About Avatar

May 18, 2010 at 2:48 pm (Cinema, Mary McQueary) (, , , )

To say that the movie Avatar is about an alien Jewish American Princess having a hissy fit is actually a fairly accurate assessment. But that wasn’t the only storyline it contained. It was as if the writers’ brainstorming session became the script.  “What if the Indians weren’t decimated by smallpox and they united to fight against us?” suggests one writer.  “I say we pit the military against the scientists”, insists another.  “Don’t forget to plant the plot of boy-gets-girl, boy-loses-girl, boy-gets-girl in there too, that’ll guarantee it to be a Academy Award nominee”.

That being said, you’d think this movie would be one I’d say pass on. But wait, underneath all the stereotypes and repetitious yawn provoking obvious storylines there truly were some thinking persons’ treasures.

To begin with, the alien planet’s animals are amalgams.  Is that part dinosaur, dragon, hummingbird, dragonfly? Thank goodness for that boring plot line, as your brain is suddenly found busily scanning the creatures, performing a type of IQ test, analyzing and identifying which part of the animal comes from which earth animal.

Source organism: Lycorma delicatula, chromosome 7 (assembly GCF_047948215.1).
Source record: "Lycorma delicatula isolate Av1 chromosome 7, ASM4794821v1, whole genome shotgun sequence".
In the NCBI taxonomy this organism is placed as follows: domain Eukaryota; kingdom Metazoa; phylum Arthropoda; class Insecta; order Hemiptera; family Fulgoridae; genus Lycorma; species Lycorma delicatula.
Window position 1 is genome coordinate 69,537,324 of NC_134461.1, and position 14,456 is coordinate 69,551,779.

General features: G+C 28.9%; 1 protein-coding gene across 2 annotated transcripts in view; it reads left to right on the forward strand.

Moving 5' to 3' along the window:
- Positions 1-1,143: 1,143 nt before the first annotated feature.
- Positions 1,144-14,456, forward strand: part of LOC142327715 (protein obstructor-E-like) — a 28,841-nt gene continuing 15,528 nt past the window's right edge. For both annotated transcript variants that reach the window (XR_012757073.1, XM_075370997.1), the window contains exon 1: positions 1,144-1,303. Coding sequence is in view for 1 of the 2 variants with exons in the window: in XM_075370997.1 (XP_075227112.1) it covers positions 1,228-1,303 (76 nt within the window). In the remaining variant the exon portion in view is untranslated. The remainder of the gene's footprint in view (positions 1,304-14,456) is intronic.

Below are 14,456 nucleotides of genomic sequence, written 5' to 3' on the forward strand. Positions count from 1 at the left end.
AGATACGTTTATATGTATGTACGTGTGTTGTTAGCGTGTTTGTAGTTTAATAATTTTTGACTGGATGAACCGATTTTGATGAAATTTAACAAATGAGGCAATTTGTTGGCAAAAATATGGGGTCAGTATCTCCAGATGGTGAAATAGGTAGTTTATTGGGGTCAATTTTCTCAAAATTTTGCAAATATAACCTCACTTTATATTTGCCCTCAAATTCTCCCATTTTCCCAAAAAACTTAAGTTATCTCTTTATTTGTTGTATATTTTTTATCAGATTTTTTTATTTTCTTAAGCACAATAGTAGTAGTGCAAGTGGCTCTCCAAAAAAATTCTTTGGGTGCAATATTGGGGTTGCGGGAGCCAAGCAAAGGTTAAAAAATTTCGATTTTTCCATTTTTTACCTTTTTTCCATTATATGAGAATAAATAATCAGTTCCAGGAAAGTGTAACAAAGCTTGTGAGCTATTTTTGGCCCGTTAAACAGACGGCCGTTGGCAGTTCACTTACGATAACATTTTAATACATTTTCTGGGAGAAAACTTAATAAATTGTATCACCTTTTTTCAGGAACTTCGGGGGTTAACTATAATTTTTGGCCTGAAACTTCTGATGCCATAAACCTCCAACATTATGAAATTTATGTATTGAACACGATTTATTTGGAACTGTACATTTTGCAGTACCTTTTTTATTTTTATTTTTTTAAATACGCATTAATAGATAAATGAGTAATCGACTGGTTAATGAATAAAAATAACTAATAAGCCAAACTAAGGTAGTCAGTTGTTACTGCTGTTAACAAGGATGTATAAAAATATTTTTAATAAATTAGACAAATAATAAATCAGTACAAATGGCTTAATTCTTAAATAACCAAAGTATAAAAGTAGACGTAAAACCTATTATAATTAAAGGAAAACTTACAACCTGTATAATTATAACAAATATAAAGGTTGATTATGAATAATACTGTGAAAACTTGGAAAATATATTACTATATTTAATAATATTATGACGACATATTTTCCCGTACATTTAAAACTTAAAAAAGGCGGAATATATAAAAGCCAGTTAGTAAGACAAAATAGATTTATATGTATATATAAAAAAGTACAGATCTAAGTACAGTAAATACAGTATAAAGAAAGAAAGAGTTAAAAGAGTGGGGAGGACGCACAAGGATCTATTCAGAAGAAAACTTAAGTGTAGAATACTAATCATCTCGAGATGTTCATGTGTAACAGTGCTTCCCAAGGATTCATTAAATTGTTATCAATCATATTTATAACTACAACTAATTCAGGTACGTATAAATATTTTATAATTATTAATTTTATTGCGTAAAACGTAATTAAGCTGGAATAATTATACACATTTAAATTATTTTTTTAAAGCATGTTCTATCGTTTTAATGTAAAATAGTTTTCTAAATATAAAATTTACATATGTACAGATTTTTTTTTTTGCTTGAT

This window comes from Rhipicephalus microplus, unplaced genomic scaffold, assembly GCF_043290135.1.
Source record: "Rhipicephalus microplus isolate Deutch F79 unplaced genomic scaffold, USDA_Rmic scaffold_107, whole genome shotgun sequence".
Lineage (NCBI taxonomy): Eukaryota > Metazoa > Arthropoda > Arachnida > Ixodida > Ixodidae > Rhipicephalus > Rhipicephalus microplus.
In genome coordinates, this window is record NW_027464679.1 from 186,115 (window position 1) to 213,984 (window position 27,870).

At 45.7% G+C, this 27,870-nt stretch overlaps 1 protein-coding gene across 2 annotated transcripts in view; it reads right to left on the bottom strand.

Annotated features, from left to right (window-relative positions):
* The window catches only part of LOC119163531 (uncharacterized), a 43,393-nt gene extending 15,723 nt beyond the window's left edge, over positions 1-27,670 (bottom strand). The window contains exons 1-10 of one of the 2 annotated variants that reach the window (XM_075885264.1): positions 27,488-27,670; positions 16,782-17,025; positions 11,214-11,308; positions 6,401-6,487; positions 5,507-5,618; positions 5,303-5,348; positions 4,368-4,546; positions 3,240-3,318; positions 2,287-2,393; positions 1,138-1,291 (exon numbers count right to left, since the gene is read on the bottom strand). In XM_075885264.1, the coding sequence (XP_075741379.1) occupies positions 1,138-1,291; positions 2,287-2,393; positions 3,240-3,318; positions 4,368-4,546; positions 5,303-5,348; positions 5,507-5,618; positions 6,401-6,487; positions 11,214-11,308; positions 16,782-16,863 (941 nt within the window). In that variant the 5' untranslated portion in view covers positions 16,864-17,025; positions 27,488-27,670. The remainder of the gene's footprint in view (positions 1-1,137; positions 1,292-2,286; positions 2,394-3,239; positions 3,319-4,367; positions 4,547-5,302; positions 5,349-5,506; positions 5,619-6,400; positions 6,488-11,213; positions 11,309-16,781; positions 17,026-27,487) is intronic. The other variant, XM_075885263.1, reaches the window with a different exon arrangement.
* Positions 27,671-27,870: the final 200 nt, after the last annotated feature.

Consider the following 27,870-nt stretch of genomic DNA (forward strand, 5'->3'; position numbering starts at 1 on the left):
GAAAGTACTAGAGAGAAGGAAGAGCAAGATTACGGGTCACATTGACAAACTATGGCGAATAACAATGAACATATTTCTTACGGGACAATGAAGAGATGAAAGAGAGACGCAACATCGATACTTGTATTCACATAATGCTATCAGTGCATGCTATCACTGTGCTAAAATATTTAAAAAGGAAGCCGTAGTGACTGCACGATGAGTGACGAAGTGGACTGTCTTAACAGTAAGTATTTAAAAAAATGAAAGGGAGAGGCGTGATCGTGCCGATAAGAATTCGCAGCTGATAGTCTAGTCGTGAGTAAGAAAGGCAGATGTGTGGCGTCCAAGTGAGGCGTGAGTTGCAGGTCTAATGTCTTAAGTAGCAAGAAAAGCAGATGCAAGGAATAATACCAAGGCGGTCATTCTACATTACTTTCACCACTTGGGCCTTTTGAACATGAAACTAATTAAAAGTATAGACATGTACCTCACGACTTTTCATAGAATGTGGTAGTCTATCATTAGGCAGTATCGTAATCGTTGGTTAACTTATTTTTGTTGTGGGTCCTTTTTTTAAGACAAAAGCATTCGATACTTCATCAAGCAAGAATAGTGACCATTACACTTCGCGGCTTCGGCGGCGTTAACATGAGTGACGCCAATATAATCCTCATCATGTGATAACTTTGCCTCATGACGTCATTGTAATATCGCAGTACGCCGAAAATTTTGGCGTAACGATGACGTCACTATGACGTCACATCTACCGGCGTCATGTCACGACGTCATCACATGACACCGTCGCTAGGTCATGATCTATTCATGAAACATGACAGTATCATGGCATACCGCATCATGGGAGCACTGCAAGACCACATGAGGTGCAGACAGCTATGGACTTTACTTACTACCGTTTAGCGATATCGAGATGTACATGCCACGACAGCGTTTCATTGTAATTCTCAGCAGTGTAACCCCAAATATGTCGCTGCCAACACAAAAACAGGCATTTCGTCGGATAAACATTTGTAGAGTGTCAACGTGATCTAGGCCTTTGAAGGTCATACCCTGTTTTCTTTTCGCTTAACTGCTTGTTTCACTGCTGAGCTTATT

While your brain is busy analyzing creatures and/or creating its own chimeras and asking questions such as, “how many creatures do we have on Earth that are colorfully feathered?” and your inner child begins shouting, “I want to fly on the back of one of those too!” in slips a current events issue.  The hero of our movie has a spine injury and has lost the use of his legs. Note the subtle atrophy to them through the movie, so the question pops up, if medical technology exists to give a person back the ability to use their legs, should cost prevent them from getting such medical procedures?  While you mull over whether you support healthcare reform in slides a thorn to prick you about your internet usage.  

Today, more and more people are living two lives, one online and one IRL (in real life), and just as in the movie, one of our worlds goes limp and silent when the other is active. How IRL are we?  Have we become slaves to our overactive overfed imaginations? Is it possible to regain a relationship with our planet, to have it as our playground, our kitchen, our medicine cabinet, our protector, our home once again?  Or have we let cyberspace steal us away from our own place and kind? In Avatar choices are made, there is no playing for both teams.  This is this lesson I think merited spending $100 million to make and hopefully will be a couple hours of joyful movie viewing for you.